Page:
China is the largest of the emerging markets, so Chinese stocks make up a large portion of most emerging market funds. Image source: Getty Images
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An emerging market fund is a mutual fund or ETF that invests the bulk of its assets in the markets of developing countries. There are dozens of countries that qualify as emerging markets, but many common emerging market fund holdings are from Brazil, Russia, India, China, and Taiwan.
The emerging markets and why funds can be useful
An emerging market is essentially a country that isn't yet a developed market (like the U.S. or many European markets), but might become developed in the not-too-distant future. China, India, Brazil, and Russia are considered to be the four largest emerging markets, and are often known as the "BRIC countries." Mexico, Indonesia, and South Africa are other major emerging markets, and there is an extensive list of smaller countries that fit the criteria.
On the positive side of things, emerging markets tend to have favorable demographic trends and expectations of relatively high economic growth rates.
As you can imagine, stocks of companies located in these emerging markets tend to be riskier and more volatile than comparable U.S.-based stocks. Emerging countries' securities markets may be less liquid than developed markets, and may be less regulated. As a result, it can be tougher to conduct an appropriate level of analysis to evaluate potential investments.
For these reasons, it can be a better idea to invest in emerging markets through a fund. Specifically, this can spread your money across literally thousands of stocks, thereby limiting your exposure to the performance of any single company or any single country. In other words, you get the exciting upside potential that comes with developing economies, while spreading your risk around.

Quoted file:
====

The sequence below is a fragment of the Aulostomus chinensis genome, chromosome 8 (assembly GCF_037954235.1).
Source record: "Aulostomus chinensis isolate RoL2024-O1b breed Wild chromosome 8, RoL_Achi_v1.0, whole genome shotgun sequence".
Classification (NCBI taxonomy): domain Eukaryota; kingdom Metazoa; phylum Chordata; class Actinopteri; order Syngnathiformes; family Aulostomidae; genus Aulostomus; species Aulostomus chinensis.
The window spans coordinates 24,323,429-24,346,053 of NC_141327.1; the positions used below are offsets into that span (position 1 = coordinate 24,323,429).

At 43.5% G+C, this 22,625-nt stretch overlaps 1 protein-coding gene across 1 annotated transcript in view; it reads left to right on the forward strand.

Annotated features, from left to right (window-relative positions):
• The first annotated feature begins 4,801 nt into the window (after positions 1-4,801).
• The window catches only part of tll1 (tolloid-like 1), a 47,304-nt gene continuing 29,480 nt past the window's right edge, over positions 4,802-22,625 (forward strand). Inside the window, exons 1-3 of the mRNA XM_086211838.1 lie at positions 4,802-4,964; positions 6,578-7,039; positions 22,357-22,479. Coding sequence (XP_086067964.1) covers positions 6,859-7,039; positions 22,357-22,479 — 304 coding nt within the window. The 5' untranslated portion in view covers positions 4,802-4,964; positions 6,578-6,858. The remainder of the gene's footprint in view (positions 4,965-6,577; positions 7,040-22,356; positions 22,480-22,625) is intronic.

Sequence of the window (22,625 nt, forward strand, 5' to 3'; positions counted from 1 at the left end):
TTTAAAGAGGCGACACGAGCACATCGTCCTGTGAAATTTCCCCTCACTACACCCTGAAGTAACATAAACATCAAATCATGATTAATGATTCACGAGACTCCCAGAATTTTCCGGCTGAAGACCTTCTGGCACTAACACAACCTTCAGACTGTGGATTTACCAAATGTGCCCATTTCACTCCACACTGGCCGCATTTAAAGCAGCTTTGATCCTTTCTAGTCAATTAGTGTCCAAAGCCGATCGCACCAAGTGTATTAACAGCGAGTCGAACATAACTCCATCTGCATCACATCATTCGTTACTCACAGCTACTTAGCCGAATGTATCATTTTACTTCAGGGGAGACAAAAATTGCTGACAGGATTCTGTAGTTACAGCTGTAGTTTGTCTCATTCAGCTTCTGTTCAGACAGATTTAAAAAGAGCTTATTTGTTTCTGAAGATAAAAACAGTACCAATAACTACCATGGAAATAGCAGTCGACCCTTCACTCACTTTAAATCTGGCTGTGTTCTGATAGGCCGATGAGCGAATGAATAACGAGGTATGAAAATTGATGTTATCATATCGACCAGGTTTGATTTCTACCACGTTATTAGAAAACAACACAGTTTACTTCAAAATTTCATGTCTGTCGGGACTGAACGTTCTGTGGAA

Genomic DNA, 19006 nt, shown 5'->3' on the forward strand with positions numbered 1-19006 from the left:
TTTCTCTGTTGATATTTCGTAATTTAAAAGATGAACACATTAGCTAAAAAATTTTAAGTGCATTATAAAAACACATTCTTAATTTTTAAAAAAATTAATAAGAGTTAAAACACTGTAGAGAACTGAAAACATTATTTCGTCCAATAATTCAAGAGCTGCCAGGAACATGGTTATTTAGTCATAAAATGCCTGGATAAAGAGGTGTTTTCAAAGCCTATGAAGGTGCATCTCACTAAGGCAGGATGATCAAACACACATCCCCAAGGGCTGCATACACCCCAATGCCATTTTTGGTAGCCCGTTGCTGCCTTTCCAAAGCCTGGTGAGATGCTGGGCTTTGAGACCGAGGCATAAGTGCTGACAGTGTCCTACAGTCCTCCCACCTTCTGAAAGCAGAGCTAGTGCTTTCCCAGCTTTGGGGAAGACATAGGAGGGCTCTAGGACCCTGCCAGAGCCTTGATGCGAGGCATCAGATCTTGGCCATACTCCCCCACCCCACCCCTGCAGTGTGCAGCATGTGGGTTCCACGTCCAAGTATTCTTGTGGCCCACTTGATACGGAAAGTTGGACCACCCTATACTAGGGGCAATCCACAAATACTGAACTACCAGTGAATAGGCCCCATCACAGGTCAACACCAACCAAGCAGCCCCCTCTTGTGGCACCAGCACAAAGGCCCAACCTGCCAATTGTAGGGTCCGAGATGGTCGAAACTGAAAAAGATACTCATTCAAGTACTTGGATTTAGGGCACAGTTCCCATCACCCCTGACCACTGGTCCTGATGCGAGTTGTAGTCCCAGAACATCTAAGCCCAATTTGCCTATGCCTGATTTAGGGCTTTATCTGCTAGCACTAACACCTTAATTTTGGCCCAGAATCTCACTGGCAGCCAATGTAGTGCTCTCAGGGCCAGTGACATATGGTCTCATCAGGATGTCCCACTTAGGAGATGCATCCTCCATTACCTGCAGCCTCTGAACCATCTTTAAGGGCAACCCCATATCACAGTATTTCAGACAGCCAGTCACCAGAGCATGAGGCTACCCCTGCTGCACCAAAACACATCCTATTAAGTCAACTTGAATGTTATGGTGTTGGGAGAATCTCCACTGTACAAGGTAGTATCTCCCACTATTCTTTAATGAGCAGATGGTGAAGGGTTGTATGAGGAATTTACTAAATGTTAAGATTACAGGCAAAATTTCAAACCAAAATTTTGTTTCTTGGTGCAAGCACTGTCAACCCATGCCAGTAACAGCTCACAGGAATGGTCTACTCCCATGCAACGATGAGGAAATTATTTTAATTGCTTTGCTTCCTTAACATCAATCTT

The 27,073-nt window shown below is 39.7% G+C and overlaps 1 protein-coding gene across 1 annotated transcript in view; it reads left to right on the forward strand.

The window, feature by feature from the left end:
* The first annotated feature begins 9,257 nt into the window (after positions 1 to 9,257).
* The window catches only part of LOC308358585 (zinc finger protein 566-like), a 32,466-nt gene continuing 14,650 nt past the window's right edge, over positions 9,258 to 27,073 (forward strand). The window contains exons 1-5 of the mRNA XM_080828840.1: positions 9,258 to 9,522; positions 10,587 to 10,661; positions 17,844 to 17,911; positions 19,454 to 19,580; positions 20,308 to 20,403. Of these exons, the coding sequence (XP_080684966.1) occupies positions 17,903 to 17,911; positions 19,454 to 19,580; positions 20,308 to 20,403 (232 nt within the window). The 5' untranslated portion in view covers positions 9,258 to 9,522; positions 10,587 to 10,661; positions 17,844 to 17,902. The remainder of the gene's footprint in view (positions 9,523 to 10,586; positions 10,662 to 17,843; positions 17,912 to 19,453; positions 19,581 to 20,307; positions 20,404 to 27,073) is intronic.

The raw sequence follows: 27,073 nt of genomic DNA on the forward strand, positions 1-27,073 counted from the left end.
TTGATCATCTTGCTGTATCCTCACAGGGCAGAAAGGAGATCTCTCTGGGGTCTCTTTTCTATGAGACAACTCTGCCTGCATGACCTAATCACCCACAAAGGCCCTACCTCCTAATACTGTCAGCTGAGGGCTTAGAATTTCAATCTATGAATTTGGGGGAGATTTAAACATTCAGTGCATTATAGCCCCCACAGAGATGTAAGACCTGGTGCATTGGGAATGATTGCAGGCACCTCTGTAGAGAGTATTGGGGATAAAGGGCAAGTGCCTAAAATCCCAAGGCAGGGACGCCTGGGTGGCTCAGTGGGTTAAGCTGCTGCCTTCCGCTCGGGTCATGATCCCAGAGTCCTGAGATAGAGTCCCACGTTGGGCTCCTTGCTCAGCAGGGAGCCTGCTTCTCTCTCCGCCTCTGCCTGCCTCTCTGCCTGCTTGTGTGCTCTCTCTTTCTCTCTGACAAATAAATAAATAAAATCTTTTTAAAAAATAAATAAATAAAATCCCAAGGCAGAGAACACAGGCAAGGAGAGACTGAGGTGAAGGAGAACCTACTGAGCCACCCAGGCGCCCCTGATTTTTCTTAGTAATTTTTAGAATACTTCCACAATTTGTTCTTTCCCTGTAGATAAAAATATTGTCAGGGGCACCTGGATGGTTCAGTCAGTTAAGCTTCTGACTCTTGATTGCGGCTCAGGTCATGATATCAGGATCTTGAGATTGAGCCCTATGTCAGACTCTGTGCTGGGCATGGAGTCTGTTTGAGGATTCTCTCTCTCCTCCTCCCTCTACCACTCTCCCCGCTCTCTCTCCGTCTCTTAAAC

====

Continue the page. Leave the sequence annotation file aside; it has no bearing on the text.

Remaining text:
An example of an emerging market fund
To illustrate what an emerging market fund is, and what it might be made up of, consider the Vanguard Emerging Markets Stock Index Fund . The fund invests in a highly diverse collection of stocks (over 4,000 of them) from emerging markets, such as China, Taiwan, India, and others. In fact, here are the top 10 geographical locations of the fund's holdings, and the allocation to each one.
- China (28.4%)
- Taiwan (15.3%)
- India (12.5%)
- South Africa (8%)
- Brazil (7.3%)
- Mexico (5%)
- Russia (4.4%)
- Malaysia (4.2%)
- Thailand (2.9%)
- Indonesia (2.6%)
Notice that more than a quarter of the fund's assets are in Chinese stocks. There are obvious reasons for this -- mainly that China is the largest emerging market. However, if such a large allocation makes you uncomfortable, there are emerging market funds that specifically exclude Chinese stocks, for this reason.
Risks and reward potential
It's important to be aware of the risks that come with investing in emerging markets. In addition to the obvious volatility that comes with rapid growth, you need to be aware of the following:
- Currency risk -- If foreign currencies fluctuate against the U.S. dollar, investments denominated in those currencies will experience volatility.
- Inflation risk -- Strong economic growth can lead to higher inflation, particularly in emerging economies.
- Institutional risk -- Looser regulations make it difficult to make informed investing decisions, and can increase fraud.
- Liquidity risk -- We mentioned this one earlier, but remember that emerging markets tend to have lighter trading volumes, which means their markets are generally not as liquid as U.S. investors are used to.
- Political risk -- Emerging markets tend to have more political instability, and political conflicts and uncertainty can put added pressure on stocks.
To sum it up, there is lots of potential to profit as emerging markets develop. However, it can be nearly impossible to effectively evaluate individual stocks, and investing in emerging markets can be risky enough without putting all of your investing dollars in a handful of stocks. Emerging market funds allow investors to get exposure to these desirable economies without the guesswork and inherent risk of choosing individual stocks.
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